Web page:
Terrorism and Eschatology

By Markus Weidler.

Published by The International Journal of Religion and Spirituality in Society

Format Price
Article: Print $US10.00
Article: Electronic $US5.00

Terrorism can manifest in a variety of ways. One of its most disturbing features across the board, however, is its diabolical presumptuousness, namely, an ‘extra-moral’ sense of entitlement toward sacrificing the innocent. From the critic’s perspective, what makes the immorality of terrorists hard to pin down is that their horrific performance tends to defy moral discourse altogether. In this essay, I proffer an account of a particular brand of terrorism, which expands on Terry Eagleton’s analysis of how terrorists ‘use death as a commentary’ on human existence. Eagleton’s findings, I argue, point us to a novel understanding of terrorist mentality based on the perpetrators’ conception of time in relation to their deeds, within a specific salvation-historical framework. This emphasis on eschatological temporality, in turn, opens out new possibilities for forestalling the mutual reinforcement between terroristic practice and a growing culture of fear. Finally, this line of inquiry is meant to furnish some fine-tuned criteria for determining what understanding of religion is at work, when certain instances of terrorism are identified as ‘religiously motivated.’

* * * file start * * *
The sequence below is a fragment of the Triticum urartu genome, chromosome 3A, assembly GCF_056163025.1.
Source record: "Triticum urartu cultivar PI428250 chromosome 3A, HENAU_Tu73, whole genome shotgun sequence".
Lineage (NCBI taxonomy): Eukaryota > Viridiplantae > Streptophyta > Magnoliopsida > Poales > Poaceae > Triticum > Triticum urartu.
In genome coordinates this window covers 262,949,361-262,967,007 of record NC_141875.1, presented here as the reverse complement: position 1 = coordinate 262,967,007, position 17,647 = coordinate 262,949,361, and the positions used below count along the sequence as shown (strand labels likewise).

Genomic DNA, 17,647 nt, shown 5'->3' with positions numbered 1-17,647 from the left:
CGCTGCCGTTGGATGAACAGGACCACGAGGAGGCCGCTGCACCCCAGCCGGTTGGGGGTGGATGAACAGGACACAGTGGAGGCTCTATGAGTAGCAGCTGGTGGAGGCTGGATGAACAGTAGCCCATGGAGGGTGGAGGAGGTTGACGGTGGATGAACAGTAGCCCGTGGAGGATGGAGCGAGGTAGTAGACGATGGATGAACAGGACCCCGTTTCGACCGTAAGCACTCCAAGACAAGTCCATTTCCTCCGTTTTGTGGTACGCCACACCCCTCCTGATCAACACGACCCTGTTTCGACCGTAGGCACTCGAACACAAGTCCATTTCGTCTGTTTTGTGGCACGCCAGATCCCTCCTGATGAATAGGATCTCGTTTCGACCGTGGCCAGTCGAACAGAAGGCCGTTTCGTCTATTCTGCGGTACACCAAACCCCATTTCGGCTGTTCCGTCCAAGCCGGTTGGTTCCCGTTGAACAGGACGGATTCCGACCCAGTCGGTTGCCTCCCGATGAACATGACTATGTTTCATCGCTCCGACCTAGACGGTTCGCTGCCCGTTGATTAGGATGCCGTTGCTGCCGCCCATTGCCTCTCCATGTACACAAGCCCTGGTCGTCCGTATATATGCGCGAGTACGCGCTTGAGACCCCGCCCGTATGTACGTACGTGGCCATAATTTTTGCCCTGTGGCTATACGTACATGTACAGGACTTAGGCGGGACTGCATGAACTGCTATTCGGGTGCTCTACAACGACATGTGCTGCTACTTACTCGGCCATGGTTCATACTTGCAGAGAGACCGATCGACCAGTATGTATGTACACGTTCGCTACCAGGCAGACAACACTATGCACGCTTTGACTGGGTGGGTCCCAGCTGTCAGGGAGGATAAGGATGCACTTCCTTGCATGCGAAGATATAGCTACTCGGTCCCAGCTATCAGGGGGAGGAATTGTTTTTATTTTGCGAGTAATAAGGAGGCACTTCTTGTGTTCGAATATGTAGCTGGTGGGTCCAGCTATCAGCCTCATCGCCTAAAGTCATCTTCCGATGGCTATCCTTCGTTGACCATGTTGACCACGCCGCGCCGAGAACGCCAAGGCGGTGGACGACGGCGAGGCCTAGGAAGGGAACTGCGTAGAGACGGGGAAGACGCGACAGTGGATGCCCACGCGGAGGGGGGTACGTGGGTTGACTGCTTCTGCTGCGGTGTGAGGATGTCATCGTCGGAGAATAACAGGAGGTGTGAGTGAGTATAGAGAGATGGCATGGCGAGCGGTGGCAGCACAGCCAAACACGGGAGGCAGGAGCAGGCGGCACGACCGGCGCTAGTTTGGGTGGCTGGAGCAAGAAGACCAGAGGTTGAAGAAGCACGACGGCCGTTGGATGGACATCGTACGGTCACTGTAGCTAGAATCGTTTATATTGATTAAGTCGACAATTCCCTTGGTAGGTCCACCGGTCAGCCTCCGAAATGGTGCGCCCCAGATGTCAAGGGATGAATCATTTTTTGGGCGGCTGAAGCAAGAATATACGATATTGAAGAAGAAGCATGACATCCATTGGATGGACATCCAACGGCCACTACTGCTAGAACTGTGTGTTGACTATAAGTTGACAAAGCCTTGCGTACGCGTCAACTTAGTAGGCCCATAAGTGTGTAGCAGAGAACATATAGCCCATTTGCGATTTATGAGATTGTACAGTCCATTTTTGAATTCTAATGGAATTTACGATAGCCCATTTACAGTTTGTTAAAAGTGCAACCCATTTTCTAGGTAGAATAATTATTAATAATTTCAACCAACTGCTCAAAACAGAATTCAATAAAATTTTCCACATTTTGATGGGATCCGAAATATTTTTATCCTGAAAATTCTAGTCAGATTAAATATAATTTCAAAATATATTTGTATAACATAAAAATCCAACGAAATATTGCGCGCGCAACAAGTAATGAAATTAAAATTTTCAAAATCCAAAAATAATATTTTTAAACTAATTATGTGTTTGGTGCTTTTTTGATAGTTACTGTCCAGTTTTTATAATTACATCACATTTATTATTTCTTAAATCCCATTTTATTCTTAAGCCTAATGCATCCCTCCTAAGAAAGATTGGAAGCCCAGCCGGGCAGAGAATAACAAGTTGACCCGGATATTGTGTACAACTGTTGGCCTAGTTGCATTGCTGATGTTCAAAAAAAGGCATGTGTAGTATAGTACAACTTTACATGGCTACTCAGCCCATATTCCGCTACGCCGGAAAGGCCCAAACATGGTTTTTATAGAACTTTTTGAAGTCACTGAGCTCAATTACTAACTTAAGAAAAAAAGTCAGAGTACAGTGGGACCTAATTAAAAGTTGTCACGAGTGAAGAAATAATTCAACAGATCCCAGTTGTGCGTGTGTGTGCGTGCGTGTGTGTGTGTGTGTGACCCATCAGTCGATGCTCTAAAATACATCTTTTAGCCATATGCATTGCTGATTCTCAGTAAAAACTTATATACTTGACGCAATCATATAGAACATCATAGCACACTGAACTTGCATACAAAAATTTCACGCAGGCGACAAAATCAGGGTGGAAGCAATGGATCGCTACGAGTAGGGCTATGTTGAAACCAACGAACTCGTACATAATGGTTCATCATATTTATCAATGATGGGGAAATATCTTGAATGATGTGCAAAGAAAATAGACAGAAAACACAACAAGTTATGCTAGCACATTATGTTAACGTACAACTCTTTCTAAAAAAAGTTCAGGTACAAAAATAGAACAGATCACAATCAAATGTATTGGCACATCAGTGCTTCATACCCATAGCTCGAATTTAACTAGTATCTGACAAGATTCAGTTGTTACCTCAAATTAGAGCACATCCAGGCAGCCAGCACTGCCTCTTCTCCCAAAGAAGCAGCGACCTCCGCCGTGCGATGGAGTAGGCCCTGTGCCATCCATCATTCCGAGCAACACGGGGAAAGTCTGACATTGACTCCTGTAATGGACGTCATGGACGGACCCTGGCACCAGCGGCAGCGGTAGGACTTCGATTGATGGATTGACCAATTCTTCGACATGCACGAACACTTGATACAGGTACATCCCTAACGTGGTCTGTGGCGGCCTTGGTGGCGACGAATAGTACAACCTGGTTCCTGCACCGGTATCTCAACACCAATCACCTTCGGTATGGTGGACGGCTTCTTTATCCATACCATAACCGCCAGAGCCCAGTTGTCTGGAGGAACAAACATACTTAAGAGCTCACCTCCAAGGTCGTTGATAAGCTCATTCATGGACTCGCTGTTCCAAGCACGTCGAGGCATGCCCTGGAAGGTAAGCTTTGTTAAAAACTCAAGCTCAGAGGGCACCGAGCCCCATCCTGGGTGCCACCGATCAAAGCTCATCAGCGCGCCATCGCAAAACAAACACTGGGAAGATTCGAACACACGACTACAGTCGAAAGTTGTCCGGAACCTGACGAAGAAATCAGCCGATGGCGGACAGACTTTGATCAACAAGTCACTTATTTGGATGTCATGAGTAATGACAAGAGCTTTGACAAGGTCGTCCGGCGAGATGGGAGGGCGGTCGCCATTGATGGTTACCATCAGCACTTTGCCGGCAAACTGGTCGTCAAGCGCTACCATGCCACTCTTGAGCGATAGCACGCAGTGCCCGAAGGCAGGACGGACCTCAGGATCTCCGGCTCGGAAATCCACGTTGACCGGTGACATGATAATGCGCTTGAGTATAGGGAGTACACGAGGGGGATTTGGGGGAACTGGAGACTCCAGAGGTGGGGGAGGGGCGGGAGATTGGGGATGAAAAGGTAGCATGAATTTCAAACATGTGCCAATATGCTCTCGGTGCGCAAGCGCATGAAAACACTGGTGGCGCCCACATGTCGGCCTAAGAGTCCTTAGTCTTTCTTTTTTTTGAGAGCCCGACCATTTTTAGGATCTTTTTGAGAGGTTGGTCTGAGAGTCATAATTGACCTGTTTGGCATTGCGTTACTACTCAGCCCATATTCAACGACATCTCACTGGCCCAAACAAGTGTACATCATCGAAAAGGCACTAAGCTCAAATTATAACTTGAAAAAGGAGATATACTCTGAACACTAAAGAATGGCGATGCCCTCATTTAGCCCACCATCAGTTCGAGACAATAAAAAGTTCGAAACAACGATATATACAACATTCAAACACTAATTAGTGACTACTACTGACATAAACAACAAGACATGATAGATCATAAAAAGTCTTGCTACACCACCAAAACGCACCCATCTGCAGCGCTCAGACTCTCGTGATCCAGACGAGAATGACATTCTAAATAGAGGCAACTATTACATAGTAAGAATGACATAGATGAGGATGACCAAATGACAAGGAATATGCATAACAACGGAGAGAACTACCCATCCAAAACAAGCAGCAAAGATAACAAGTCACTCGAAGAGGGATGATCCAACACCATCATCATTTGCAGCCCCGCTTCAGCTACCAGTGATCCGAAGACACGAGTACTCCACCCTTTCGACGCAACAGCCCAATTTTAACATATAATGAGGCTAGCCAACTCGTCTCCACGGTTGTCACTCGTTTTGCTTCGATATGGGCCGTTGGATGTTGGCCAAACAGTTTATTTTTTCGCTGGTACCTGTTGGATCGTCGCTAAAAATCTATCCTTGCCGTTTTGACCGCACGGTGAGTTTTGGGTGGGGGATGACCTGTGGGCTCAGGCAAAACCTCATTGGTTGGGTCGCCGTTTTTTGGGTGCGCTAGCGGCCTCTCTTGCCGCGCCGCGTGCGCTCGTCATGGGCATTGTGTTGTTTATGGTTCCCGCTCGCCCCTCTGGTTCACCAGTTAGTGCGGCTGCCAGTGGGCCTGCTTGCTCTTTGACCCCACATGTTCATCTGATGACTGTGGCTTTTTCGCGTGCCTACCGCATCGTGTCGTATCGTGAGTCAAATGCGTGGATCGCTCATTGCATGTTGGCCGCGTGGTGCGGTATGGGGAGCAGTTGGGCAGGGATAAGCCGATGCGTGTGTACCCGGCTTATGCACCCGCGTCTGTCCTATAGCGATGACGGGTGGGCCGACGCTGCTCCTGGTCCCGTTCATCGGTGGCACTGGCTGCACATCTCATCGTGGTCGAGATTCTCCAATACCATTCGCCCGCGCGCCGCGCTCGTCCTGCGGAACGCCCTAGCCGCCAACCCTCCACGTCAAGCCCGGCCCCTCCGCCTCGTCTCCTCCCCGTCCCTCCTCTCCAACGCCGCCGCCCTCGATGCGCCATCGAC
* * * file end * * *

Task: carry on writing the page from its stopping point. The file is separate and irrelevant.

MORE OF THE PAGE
Keywords: Terrorism, Eschatology, Salvation History, Death, Religious Motivation, Strategies for Prevention

The International Journal of Religion and Spirituality in Society, Volume 2, Issue 3, 2012, pp.1-8. Article: Print (Spiral Bound). Article: Electronic (PDF File; 462.925KB).

Markus Weidler

Full-time Lecturer, Department of Mathematics and Philosophy, Columbus State University, Columbus, Georgia, USA

A native of Berlin, Germany, Markus Weidler received his MA and his Ph.D in philosophy from the University of Texas at Austin. After teaching at the University of Auckland, New Zealand, for two years, he joined the faculty of Columbus State University in 2007. His special interests include the dynamics and different manifestations of extremist thought associated with the notions of fundamentalism, fanaticism, and terrorism. In philosophy of religion he is working, and has published, on issues related to divine hiddenness.